The Censored Eyewitness Dispatches on Postatomic Japan and Its Prisoners of Warby George Weller
George Weller was a Pulitzer Prizewinning reporter who covered World War II across Europe, Africa, and Asia. At the wars end in September 1945, under General MacArthurs media blackout, correspondents were forbidden to enter both Nagasaki and Hiroshima. But instead of obediently staying with the press corps in northern Japan, Weller broke away. The intrepid newspaperman reached Nagasaki just weeks after the atomic bomb hit the city. Boldly presenting himself as a U.S. colonel to the Japanese military, Weller set out to explore the devastation.
As Nagasakis first outside observer, long before any American medical aid arrived, Weller witnessed the bombs effects and wrote "the anatomy of radiated man." He interviewed doctors trying to cure those dying mysteriously from "Disease X." He typed far into every night, sending his forbidden dispatches back to MacArthurs censors, assuming their importance would make them unstoppable. He was wrong: the U.S. government censored every word, and the dispatches vanished from history.
Weller also became the first to enter the nearby Allied POW camps. From hundreds of prisoners he gathered accounts of watching the atomic explosions bring an end to years of torture and merciless labor in Japanese mines. Their dramatic testimonies sum up one of the least-known chapters of the warbut those stories, too, were silenced.
It is a powerful experience, more than 60 years later, to walk with Weller through the smoldering ruins of Nagasaki, or hear the sagas of prisoners who have just learned that their torment is over, and watch one of the eras most battle-experienced reporters trying to accurately and unsentimentally convey to the American people scenes unlike anything heor anyone elseknew.
Weller died in 2002, believing it all lost forever. Months later, his son found a fragile copy in a crate of moldy papers. This historic body of work has never been published.
Click to the right or left of the sample to turn the page.
(If no book jacket appears in a few seconds, then we don't have an excerpt of this book or your browser is unable to display it)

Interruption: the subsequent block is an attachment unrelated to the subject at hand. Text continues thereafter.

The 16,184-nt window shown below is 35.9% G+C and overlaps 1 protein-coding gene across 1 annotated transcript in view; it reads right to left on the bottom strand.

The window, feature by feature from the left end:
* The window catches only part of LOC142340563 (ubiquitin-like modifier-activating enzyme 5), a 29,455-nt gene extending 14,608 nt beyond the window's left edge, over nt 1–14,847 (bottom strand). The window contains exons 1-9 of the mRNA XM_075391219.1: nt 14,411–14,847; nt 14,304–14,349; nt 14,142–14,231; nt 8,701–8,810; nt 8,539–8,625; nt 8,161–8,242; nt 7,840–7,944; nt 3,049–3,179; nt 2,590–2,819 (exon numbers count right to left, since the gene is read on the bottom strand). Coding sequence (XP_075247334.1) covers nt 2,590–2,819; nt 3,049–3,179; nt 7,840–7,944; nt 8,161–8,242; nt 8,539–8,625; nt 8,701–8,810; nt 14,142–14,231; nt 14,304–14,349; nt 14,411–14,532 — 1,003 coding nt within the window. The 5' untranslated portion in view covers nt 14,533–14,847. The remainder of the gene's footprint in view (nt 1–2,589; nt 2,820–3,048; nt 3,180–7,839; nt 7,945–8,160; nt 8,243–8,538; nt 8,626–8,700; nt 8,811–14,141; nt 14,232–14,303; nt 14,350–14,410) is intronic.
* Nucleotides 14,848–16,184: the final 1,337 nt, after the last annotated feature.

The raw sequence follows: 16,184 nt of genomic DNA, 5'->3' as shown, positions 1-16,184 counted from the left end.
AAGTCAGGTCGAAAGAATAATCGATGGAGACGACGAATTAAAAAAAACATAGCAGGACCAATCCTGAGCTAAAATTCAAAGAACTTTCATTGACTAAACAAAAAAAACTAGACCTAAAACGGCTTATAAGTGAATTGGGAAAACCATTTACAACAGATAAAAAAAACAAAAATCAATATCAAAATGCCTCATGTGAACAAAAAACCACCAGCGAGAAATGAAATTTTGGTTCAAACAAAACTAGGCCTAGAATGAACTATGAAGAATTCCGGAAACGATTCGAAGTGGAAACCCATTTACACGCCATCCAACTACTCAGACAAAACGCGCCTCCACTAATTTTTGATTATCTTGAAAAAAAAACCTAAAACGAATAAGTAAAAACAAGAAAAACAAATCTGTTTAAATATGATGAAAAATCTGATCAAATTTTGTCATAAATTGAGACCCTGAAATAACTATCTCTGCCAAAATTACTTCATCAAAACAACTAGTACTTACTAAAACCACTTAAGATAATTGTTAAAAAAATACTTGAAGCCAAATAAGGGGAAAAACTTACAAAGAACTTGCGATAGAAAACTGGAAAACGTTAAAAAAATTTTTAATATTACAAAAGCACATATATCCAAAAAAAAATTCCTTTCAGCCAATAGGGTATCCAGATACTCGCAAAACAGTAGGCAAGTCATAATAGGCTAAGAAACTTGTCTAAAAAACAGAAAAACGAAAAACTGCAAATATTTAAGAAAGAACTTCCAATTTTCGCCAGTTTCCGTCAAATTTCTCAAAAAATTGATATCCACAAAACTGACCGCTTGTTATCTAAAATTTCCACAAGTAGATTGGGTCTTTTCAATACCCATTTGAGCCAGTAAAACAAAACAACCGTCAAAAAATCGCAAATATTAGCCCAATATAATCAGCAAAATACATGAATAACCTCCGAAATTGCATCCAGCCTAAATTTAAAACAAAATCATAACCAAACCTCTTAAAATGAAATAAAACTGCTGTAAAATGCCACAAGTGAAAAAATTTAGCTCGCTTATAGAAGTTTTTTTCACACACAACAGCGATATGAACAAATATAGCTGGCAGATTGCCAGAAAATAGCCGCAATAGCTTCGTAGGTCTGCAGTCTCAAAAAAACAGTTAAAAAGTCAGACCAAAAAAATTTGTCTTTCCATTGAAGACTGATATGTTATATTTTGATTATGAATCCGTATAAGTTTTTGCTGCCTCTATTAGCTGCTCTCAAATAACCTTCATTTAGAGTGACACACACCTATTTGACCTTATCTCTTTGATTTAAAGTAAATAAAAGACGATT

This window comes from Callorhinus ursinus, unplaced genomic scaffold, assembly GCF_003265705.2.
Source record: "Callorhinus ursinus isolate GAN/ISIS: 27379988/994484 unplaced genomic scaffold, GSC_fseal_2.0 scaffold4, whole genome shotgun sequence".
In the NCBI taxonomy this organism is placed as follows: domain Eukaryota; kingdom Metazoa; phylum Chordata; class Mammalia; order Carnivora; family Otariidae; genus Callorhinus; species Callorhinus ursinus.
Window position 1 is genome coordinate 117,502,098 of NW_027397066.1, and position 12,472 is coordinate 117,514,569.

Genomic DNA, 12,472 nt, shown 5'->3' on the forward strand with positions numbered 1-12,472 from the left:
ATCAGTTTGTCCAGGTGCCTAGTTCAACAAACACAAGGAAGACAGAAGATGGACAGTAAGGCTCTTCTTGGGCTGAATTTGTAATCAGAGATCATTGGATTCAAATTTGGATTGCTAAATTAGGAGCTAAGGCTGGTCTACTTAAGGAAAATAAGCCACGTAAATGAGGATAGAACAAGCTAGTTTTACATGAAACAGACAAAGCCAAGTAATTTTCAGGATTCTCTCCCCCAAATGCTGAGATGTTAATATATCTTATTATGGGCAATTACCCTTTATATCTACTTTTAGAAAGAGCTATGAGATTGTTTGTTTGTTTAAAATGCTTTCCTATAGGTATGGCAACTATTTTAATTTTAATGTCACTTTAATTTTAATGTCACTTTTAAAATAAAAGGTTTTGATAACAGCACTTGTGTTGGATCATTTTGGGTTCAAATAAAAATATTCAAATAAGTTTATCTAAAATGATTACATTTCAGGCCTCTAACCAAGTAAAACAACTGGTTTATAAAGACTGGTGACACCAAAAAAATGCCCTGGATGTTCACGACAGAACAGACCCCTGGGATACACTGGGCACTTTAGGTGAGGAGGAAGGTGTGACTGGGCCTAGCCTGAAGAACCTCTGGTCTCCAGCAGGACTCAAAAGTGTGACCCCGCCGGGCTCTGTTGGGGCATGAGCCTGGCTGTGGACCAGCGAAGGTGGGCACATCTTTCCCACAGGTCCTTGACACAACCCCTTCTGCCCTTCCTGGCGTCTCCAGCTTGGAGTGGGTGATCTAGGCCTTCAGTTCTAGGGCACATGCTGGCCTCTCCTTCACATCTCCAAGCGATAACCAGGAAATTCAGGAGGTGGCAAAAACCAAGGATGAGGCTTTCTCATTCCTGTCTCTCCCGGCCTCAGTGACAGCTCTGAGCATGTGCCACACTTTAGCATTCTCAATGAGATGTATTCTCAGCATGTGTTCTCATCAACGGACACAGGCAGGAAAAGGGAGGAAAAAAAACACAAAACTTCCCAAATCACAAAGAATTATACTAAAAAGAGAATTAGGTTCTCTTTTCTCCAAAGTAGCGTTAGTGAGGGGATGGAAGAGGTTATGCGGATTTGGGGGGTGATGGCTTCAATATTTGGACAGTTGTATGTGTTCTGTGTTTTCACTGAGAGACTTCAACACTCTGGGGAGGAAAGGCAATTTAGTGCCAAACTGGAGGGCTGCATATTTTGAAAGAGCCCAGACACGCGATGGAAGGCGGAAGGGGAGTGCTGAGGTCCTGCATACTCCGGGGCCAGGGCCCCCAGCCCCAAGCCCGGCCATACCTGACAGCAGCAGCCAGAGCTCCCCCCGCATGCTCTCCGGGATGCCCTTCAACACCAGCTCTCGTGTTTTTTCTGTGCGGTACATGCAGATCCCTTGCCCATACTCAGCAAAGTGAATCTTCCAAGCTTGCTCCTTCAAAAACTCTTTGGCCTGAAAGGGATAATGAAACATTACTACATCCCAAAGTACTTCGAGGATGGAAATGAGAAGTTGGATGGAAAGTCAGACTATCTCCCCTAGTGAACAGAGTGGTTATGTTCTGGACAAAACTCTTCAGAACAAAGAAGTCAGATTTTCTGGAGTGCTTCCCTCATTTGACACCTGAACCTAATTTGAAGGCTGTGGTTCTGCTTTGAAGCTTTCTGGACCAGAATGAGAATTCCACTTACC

"On balance, Weller's dispatches are a welcome addition to the historical record." - PW.
"Taken together, these writings form an absorbing contemporary view of post-surrender Japan." - Library Journal.
"A stark confrontation, but also rich in evocative anecdotal material that recalls the war in the Pacific with amazing immediacy." - Kirkus Reviews.
The information about First Into Nagasaki shown above was first featured in "The BookBrowse Review" - BookBrowse's online-magazine that keeps our members abreast of notable and high-profile books publishing in the coming weeks. In most cases, the reviews are necessarily limited to those that were available to us ahead of publication. If you are the publisher or author of this book and feel that the reviews shown do not properly reflect the range of media opinion now available, please send us a message with the mainstream media reviews that you would like to see added.
Become a Member
and discover your next great read!
Win the book & DVD
Enter to win The World of Poldark and the full first series on DVD.
Solve this clue:
and be entered to win..
Visitors can view some of BookBrowse for free. Full access is for members only.
Your guide toexceptional books
BookBrowse seeks out and recommends books that we believe to be best in class. Books that will whisk you to faraway places and times, that will expand your mind and challenge you -- the kinds of books you just can't wait to tell your friends about.